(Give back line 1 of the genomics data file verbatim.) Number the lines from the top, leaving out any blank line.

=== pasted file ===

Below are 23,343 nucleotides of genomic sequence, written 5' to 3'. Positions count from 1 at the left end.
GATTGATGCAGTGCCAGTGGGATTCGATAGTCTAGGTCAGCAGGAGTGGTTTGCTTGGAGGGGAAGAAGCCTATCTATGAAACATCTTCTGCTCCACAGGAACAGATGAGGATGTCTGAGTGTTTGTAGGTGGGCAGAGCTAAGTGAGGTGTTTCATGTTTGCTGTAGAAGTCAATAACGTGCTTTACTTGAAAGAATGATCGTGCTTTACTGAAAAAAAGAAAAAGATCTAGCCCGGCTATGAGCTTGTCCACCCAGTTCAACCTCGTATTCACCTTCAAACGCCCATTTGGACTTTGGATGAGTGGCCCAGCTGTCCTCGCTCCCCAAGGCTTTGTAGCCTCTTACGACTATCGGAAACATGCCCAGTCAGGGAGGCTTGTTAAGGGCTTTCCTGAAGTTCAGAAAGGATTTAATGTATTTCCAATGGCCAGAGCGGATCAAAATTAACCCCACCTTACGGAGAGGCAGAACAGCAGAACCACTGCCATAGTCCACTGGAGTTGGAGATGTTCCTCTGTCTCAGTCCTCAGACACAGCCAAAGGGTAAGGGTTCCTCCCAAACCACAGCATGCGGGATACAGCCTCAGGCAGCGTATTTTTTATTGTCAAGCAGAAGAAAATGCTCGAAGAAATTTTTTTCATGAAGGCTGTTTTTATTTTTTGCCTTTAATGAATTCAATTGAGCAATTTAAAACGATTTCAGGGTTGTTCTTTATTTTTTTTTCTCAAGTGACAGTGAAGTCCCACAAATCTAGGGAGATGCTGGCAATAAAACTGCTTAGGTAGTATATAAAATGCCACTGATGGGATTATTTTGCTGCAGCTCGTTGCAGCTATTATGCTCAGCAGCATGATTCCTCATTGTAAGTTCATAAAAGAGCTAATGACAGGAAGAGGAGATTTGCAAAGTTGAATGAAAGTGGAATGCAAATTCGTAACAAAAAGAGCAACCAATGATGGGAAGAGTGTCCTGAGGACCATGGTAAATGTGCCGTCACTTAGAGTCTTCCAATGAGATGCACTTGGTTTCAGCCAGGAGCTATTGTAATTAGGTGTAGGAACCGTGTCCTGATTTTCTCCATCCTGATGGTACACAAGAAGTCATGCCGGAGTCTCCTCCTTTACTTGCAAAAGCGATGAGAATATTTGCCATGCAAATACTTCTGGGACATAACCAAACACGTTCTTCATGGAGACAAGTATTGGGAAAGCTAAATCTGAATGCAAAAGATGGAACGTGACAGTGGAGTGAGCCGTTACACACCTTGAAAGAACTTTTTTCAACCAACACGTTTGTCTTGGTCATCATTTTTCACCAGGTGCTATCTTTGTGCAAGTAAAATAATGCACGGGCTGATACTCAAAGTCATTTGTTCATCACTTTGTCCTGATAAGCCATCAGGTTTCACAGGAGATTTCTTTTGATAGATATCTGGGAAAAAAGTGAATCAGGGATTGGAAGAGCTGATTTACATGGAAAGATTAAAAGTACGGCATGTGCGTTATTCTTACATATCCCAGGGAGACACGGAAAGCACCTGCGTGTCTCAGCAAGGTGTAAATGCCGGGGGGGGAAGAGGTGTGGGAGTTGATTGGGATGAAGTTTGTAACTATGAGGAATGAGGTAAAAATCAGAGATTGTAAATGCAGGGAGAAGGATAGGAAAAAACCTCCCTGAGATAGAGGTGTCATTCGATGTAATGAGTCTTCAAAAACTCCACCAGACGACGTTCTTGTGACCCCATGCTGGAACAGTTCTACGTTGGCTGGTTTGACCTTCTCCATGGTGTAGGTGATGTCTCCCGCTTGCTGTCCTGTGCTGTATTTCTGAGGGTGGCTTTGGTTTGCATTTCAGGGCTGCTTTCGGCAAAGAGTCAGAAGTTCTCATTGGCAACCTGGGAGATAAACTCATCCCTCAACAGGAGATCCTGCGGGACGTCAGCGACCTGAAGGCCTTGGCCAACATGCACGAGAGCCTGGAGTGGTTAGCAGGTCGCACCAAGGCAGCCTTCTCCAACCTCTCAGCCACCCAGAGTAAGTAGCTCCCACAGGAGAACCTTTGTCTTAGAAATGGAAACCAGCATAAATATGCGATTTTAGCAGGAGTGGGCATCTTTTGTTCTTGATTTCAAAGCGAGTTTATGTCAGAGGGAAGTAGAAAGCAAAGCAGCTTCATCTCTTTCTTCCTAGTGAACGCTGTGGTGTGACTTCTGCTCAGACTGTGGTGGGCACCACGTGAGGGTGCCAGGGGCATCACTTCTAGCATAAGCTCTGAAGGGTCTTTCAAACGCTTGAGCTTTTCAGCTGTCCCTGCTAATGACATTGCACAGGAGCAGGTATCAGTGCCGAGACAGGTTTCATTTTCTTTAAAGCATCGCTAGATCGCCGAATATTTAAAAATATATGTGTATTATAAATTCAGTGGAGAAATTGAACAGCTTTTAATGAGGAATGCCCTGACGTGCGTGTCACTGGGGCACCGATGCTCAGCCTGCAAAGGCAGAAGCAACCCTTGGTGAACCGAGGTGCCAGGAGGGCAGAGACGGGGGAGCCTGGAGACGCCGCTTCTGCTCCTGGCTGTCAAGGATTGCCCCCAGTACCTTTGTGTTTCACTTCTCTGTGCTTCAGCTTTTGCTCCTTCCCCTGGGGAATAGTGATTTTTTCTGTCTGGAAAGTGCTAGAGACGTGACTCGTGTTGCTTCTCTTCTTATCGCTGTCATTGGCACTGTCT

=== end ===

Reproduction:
Below are 23,343 nucleotides of genomic sequence, written 5' to 3'. Positions count from 1 at the left end.